I'd got Hype Williams stuck in my head from another era and consequently thought it was guy from YooEss; but it was in fact (and remains) two art school graduates in Hackney, YooKay.
"Rescue Dawn" opens with an Autotuned baby screaming a nice wee tune and then lists Pokemon, mumbling a "Gotta catch 'em all" mantra. I like the kick in the gold teeth of the ubiquitous AuTune. "Blue Dream" sketches out a detective series set on the sun. "The Throning" comes across like a memory of a sexy dance looping as morning and the alarm breaks in.
The cover is a blurry Polaroid of a blow back. I don't quite buy the idea that all this blurry, tape hiss fake analogue wobble is an expression of nostalgic yearning. It's more of an invention than that. Yaaard traced it back to Boards of Canada. I think Burial gave it real momentum as well. Although the truth is probably more connected with advances in affordable tech. It says as much about time in the present (liquifying it and passing it through vials and diodes) than time in the present (experiences ready for re-processing at a moment's notice). My main gripe about the nostalgia idea is that my experience of imagining the distant personal past is very sharp and immediate, not distorted and phased at all.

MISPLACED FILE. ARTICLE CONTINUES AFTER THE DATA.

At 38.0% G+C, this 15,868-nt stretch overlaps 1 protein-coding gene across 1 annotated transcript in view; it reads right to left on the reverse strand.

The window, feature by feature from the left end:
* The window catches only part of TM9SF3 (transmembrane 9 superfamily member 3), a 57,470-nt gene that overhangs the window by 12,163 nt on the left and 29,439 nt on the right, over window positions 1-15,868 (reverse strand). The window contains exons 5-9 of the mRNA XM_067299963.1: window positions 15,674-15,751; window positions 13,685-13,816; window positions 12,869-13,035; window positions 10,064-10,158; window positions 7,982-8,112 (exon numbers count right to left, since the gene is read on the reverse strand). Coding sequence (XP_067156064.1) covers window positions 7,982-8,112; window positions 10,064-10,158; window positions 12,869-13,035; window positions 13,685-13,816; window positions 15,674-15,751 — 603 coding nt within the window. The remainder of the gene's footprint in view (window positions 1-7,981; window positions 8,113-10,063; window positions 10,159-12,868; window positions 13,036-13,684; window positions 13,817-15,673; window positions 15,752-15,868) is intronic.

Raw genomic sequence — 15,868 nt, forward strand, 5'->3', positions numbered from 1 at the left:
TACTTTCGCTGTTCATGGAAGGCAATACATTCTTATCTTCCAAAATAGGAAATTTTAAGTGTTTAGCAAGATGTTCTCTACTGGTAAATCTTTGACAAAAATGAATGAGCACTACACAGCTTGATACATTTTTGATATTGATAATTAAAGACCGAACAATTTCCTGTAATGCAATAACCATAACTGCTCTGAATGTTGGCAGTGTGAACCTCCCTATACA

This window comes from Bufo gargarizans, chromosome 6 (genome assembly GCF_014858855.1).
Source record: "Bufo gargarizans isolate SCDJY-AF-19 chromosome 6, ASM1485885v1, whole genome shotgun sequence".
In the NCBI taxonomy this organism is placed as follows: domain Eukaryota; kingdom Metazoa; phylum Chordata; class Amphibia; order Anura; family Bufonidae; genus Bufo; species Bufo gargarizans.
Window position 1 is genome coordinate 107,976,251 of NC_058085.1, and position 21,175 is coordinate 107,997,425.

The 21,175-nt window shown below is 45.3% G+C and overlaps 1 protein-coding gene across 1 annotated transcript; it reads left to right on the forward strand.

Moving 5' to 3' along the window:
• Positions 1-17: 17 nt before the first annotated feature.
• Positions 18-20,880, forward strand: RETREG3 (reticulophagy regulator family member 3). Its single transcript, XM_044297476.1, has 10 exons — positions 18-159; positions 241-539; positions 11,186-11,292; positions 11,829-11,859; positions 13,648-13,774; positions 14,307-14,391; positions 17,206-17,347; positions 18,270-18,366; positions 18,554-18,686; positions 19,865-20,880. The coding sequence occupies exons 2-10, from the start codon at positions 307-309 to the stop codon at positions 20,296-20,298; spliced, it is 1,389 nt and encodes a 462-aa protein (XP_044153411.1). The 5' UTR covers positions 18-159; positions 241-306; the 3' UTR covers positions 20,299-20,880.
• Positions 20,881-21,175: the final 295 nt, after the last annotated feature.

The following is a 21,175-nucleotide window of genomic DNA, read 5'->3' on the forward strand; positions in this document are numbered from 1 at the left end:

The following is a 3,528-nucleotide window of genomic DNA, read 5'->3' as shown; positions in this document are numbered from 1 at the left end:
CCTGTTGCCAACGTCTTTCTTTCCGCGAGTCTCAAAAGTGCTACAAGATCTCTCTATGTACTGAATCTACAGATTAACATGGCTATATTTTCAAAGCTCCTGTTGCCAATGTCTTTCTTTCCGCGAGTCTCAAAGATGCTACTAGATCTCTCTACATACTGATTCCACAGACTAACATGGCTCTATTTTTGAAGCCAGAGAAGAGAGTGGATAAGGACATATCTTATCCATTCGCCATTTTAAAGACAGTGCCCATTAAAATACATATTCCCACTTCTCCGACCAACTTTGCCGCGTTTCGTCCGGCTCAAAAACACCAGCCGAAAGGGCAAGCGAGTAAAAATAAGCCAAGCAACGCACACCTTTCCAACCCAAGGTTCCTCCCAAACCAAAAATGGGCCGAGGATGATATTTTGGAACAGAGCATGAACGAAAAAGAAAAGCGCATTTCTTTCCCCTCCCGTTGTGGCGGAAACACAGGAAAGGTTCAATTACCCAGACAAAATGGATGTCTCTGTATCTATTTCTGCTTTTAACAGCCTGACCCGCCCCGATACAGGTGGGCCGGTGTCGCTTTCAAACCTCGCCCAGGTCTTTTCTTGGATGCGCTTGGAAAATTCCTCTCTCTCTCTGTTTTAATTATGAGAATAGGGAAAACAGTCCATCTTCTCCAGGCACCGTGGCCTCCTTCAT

So if it's not nostalgia, then what language are they using? Perhaps it's more a case of the massive clipping in our minds as we try to process all the information (both real and imagined) that presses on us at every turn: the fuzz of too much signal. The nostalgia for an era when things didn't work so smoothly perhaps - the Bladerunner future, the Dark Star future that may already have been digitised out of existence. This chillwave is the sound of culture unable to cope. Pop never got to eat itself: it got took up in the tide of itself instead.
Rating: Untitled out of Insouciance